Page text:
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Positive impact of regeneration programmes

A report published this week reveals that the most economically disadvantaged regions in the European Union – such as Cornwall and the Isles of Scilly – are catching up with the wealthier regions.

The news comes in the fifth European Commission progress report on economic and social cohesion – Growing Regions Growing Europe – which was presented in Brussels on Wednesday (June 18th) by European Commissioner for Regional Policy Danuta Hübner.

The second part of the latest progress report states that between 2000 and 2005, the more economically disadvantaged regions had a GDP – a measure of wealth creation – which grew 50% faster than the 'better off' Regional Employment and Competitiveness regions. And it outlines the factors currently driving growth in Europe, which is based on knowledge-intensive services.

Ms Hübner champions economic growth via the use of structural funds – for instance Objective One and Convergence – and in the past has referred to Cornwall and the Isles of Scilly as a good example.

Carleen Kelemen, Director of the Partnership Office, said: "In Cornwall and the Isles of Scilly the work to strengthen this region's economy began under the Objective One Programme and will continue under the Convergence Programmes. This report highlights key areas for structural fund investment if our economy is to become more sustainable.

 "Many of these areas align with proposed investments under the Convergence Programmes and include projects to add more knowledge in the workplace – via training and research and development – to keep ahead of the game with broadband infrastructure and to help people into work and boosting the skills of those in work."

Objective One projects that have contributed to strengthening this region's economy include the Combined Universities in Cornwall and its links with businesses; Unlocking Cornish Potential, which means businesses benefit from fresh graduate knowledge, and IT infrastructure. Because of Objective One Cornwall and the Isles of Scilly has more than 99% high speed broadband coverage and businesses have been supported to make the most out of this global commerce tool. These successes will be reinforced under the Convergence Programmes.

Three contracts have also recently been announced under the European Social Fund (ESF) Convergence Programme aimed at encouraging people into work. And Cornwall and the Isles of Scilly is unique in having research and development written into its ESF Convergence Operational Programme (the region's contract with the EC).

Conclusions in the latest progress report include: "Convergence regions should also aim to improve the education level of the labour force as shifting to higher value added activities will increase the demand for such labour. This will also influence the speed at which they adopt new technologies and help to reduce the productivity gap."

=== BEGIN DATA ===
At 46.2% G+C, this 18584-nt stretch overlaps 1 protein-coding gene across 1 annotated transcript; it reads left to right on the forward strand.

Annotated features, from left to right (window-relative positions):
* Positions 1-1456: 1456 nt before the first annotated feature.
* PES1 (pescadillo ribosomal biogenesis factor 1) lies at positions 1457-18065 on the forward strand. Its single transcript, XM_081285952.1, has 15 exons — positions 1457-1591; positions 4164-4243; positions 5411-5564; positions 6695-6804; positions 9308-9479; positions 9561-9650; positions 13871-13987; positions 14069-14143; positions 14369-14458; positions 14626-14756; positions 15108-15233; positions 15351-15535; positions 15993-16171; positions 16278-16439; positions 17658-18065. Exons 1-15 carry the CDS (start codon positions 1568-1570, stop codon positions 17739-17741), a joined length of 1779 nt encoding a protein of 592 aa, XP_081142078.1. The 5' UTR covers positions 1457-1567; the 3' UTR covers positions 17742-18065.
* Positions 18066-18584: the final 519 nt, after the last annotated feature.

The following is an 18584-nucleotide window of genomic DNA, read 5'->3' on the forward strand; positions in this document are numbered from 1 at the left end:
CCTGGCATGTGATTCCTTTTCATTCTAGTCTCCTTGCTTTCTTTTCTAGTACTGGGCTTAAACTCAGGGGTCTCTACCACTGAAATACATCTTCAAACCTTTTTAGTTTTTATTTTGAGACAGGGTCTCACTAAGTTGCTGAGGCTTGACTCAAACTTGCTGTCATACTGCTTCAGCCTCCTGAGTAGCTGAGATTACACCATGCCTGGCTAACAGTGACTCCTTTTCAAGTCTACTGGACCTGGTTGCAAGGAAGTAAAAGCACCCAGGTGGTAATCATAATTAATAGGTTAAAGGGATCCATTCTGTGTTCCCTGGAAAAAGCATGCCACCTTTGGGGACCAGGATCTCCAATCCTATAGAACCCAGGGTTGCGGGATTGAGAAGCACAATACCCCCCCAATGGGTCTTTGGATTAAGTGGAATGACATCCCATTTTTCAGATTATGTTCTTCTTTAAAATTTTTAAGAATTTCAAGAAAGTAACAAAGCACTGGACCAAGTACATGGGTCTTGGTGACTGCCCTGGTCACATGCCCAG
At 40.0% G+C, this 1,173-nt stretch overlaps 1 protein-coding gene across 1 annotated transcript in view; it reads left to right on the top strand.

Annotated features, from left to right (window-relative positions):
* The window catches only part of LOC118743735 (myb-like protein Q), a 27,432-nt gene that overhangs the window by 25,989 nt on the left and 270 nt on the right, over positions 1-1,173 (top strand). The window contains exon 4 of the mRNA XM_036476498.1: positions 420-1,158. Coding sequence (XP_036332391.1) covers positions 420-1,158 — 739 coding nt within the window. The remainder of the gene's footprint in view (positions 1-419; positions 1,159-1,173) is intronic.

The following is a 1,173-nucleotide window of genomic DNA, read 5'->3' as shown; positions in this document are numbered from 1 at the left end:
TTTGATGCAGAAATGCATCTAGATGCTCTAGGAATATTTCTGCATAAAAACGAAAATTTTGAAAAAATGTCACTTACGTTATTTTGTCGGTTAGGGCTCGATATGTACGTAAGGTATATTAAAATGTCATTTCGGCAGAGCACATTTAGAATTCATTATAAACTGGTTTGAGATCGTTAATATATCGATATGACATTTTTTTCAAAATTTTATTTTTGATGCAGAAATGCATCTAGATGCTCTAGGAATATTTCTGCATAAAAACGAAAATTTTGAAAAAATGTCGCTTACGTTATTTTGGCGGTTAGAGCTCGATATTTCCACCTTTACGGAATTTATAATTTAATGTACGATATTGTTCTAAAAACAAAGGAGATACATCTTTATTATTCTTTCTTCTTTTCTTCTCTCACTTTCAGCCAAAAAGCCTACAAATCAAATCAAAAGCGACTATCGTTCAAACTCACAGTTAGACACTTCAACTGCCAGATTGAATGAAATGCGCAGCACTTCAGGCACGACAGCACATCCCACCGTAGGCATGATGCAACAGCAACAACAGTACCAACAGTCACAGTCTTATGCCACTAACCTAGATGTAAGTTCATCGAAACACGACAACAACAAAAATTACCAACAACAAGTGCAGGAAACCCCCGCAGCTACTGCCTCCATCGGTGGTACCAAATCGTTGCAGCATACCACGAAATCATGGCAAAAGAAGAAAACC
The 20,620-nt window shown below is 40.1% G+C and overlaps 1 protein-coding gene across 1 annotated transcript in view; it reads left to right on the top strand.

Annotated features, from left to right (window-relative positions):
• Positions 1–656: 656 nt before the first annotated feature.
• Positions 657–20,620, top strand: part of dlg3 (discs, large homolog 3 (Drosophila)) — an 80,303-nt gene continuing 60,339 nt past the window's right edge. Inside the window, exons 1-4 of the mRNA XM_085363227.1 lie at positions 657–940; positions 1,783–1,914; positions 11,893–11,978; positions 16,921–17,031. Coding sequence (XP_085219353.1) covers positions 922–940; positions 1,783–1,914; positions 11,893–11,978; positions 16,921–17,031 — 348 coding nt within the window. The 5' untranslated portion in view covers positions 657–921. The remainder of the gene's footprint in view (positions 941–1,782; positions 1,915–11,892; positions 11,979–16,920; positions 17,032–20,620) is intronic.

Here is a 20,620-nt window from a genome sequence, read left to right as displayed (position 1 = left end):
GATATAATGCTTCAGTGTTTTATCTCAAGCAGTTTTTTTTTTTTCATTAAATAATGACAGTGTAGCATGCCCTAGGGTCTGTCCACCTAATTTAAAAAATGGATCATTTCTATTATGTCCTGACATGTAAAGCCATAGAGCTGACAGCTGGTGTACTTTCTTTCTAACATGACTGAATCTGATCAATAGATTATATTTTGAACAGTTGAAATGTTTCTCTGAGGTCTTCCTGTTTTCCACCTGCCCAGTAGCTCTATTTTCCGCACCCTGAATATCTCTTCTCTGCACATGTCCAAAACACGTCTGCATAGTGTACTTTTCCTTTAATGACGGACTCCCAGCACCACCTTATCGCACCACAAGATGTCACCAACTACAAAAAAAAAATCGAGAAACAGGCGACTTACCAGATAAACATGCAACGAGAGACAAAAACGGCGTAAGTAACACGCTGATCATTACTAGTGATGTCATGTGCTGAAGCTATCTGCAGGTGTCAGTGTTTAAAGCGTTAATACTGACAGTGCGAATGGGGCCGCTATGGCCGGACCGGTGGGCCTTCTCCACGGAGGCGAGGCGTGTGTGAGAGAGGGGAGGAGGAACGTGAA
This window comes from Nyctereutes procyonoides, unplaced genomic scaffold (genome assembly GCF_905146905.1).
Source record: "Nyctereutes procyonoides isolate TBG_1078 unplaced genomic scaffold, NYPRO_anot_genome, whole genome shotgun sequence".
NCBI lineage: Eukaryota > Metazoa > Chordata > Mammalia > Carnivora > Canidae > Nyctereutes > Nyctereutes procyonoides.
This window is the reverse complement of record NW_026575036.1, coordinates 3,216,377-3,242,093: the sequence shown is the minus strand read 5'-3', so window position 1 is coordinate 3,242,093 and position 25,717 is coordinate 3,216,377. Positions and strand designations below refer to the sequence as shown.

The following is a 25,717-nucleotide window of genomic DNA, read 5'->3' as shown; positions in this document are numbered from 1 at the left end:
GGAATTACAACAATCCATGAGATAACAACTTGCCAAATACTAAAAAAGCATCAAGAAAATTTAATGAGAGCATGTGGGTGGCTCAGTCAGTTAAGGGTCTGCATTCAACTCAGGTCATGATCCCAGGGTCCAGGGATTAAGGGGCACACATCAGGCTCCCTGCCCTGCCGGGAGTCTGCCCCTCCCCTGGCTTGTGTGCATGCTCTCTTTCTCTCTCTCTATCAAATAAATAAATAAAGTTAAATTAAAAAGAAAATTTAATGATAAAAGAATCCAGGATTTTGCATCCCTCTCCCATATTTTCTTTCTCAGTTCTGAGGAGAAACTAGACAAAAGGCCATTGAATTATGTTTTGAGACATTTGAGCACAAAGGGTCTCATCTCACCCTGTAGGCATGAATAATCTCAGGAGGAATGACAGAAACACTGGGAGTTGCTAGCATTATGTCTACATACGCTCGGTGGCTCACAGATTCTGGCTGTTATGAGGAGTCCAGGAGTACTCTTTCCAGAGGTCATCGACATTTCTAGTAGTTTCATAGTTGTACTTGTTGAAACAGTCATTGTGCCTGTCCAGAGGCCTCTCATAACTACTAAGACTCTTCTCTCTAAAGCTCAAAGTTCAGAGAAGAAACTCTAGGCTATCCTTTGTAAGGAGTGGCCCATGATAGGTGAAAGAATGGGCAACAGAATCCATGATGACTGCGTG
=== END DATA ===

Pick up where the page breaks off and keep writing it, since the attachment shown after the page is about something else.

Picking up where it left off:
It emphasises the value of research and development: "…high productivity is due to strong investments in Research and Development, which are much higher than in Convergence regions. Yet to maintain a global edge, these regions have to be able to compete with other world competitors, which invest even higher shares in R&D and higher education."

The report also highlights the importance of high growth businesses, knowledge and innovation; higher education and knowledge transfer between business and academia. This link between academia and business is a common thread through this region's European Regional Development Fund Convergence Programme.

For further information please contact Clare Morgan, Media Relations Manager, the Partnership Office, on 01872 223439/07973 813647 or email:


Editor's notes:

The report highlights the importance of high growth businesses, knowledge and innovation for increasing business productivity and prosperity in Convergence regions such as Cornwall and the Isles of Scilly. It notes that the percentage of people working in knowledge intensive roles in Convergence regions across Europe has increased by 3 percentage points between 2000 and 2006, but employment in science and technology – which is particularly important in knowledge intensive services such as health, education and high tech manufacturing - still lags more prosperous regions.  The report highlights the importance of investment in research and development, higher education, raising skills levels across the economy and knowledge transfer between business and academia for raising productivity and improving competitiveness.

For the full report see:

For Danuta Hübner's speech about this report see:


Clare Morgan
Media Relations Manager
The Partnership Office
Castle House
Pydar Street
Truro TR1 2UD
Mobile: 07973 813647
Telephone: 01872 223439

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